September 21, 2012 by Dan
J and I just got back from Japan; why Japan? J really wanted to go, and I have liked everywhere else I’ve been in Asia, so…why not?
The biggest reason to not go to Japan is the cost. It’s a really, really, really, really expensive place. But it’s also a really, really, really, really interesting place. My interest in interesting beat out my inner cheapskate, and we decided to go .
I started working on the trip with this wonderful post from Nomadic Matt as a guide. He goes over the basics of how someone on a backpacker budget can make the place manageable. I took some of his advice, didn’t take some, but it was a good place to start.
The biggest costs in Japan are
- Getting There
Everything else is pretty manageable. I attacked each problem in turn, as best I could, without going to the point of insanity (I think).
This was actually the easiest part of the three. For the past year or two I’ve been playing games and gathering frequent flier miles (want to get started doing this? Check out The Points Guy and One Mile at a Time, and their blogrolls. It’s not that hard), and I had enough to get us there in style, if I could find seat availability. Unfortunately, we were planning the trip at a point where I was working about sixty hours per week and traveling to Los Angeles every other week; I didn’t have the time to spend on the phone or poring over airline websites.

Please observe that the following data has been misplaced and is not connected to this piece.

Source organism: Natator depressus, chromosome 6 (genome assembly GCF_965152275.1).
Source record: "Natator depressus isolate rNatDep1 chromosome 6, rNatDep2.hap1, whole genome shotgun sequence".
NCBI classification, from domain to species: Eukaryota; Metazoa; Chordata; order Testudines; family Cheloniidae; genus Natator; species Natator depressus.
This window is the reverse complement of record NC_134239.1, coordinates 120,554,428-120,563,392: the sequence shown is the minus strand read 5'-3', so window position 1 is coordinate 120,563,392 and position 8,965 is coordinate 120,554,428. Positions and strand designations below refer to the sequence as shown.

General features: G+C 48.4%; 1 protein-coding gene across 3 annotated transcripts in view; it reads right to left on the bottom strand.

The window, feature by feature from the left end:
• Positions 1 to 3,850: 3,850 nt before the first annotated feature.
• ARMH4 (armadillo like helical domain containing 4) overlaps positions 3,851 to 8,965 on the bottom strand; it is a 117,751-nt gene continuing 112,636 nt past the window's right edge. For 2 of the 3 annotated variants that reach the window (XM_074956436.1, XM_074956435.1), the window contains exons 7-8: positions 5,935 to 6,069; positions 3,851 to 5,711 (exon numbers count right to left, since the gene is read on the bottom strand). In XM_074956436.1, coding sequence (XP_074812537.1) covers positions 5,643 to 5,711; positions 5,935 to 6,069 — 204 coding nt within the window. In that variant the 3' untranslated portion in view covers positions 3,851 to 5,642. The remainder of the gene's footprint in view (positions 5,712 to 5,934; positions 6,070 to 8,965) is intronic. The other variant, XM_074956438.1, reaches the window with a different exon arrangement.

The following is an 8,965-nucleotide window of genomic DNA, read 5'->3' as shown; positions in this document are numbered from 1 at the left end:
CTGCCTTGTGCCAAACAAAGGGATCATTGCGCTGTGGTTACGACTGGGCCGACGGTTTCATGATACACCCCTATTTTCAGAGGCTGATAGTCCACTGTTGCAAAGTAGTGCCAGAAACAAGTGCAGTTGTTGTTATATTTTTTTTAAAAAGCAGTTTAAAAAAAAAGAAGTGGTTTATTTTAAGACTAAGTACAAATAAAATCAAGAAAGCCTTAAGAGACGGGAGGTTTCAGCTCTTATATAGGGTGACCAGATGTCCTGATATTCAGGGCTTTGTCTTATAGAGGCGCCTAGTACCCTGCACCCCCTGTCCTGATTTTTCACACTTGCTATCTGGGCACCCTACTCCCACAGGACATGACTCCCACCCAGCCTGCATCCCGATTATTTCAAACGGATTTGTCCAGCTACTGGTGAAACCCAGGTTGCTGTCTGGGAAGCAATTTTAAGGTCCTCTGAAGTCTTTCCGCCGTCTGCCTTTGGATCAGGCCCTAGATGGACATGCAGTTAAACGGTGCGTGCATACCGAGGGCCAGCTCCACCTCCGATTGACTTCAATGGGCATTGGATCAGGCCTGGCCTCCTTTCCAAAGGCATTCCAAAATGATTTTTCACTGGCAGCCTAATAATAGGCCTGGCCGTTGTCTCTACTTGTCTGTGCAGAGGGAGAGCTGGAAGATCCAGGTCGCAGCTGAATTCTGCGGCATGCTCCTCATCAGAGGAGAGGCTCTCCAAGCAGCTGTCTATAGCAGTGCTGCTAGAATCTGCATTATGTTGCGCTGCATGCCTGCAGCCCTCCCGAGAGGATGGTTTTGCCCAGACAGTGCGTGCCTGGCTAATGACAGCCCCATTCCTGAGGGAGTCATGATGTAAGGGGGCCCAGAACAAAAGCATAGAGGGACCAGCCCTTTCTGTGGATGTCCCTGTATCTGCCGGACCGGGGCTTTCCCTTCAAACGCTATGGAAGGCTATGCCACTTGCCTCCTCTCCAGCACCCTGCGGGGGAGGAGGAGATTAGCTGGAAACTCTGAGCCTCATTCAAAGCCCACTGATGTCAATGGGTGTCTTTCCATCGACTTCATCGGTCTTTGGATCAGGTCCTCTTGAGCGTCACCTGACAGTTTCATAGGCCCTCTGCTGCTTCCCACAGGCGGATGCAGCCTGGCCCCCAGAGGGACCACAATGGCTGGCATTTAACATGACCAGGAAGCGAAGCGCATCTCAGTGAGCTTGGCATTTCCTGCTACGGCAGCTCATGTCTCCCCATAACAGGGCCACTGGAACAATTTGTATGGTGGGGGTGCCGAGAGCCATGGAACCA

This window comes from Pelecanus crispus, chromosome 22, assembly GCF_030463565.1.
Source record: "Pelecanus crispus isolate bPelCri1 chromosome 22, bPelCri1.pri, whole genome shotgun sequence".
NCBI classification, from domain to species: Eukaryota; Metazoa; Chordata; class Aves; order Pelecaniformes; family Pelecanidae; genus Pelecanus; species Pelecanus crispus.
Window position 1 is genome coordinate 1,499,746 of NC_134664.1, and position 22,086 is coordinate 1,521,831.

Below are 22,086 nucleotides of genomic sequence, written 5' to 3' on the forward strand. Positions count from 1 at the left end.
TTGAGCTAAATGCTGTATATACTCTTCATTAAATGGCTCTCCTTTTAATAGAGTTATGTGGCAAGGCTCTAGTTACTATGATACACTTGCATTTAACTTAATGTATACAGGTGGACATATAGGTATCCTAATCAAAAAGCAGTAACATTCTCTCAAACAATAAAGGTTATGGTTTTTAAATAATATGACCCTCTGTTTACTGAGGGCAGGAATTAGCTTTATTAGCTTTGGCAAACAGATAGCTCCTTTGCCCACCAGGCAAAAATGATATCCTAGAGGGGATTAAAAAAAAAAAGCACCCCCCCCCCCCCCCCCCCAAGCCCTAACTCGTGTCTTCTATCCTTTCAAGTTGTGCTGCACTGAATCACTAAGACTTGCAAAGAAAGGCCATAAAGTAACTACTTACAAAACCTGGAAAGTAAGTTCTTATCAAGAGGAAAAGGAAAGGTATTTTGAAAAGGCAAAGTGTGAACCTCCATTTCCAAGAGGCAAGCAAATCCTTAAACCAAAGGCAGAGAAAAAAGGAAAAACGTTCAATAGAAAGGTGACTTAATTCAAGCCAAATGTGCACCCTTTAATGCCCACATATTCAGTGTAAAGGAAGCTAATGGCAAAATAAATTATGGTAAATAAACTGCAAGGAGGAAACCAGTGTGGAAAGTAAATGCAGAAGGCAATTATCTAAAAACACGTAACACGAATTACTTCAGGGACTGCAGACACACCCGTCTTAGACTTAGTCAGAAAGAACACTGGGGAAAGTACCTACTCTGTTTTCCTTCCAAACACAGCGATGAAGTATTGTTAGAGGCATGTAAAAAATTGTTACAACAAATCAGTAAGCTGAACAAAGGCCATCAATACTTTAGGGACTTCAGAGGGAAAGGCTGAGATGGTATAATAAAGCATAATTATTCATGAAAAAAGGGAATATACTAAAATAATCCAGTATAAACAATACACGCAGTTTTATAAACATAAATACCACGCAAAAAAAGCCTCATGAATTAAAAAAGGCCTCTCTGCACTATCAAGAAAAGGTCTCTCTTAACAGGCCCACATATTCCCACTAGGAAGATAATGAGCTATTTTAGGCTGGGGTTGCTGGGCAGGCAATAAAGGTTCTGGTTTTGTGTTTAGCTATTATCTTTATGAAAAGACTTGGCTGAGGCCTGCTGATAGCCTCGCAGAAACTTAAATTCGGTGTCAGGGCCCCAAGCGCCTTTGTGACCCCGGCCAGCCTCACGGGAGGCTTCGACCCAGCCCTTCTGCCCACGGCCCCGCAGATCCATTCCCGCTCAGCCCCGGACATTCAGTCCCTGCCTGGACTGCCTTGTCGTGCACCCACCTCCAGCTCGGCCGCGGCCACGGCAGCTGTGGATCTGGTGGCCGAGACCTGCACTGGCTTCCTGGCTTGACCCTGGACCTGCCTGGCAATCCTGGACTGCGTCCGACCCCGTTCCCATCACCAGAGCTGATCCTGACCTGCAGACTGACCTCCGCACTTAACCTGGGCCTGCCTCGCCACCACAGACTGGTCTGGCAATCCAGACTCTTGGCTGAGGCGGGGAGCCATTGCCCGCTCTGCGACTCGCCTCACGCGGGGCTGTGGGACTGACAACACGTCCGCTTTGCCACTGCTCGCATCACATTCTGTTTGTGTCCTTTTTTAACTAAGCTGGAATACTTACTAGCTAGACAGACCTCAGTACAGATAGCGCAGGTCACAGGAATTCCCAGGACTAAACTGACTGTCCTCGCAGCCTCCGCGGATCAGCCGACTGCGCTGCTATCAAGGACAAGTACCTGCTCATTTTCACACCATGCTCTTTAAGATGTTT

Enter PointsPros. Ben’s business model is simple – you tell him where you want to go, when you want to go there, what miles you have, and what class you’d like to fly. He does the rest. He knows the airlines, the schedules, and the systems; I can’t recommend him enough. After about six emails over maybe thirty hours, we were confirmed on first-class American Airlines to Tokyo, and business class ANA back to San Francisco. Score!
This was a doozy. I really wanted to go to Sapporo and Hokkaido in the north, as well as hitting some spots in Honshu. Japan Railpasses have traditionally been the best way to do this – we would have had to get either a 14 day pass (around $550 apiece) or a 21 day pass ($700) to make this a good deal, and it would have involved at least two 13 hour train journeys, including one right after landing in Tokyo. No thanks. I did the math and buying individual train tickets and using Jetstar and Peach Airways for cheap one-way flights was a better use of our time and money. Railpasses can be great, but they make the most sense if you plan your trip around the pass. I was planning the trip, then figuring out how to get to where we wanted to go. Your mileage may vary.
Business hotels – small rooms, between $80 and $100 per night – were our salvation. That and the Chase Hyatt Visa, which got us two free nights at the Park Hyatt Tokyo. (Tip: if you have Hyatt free nights, don’t rely on their online tool for availability. Call).
So with all of that knowledge, and quite a bit of planning, we were looking at an expensive – but not ruinous – vacation. Next post: the fun begins! And a celebrity sighting!
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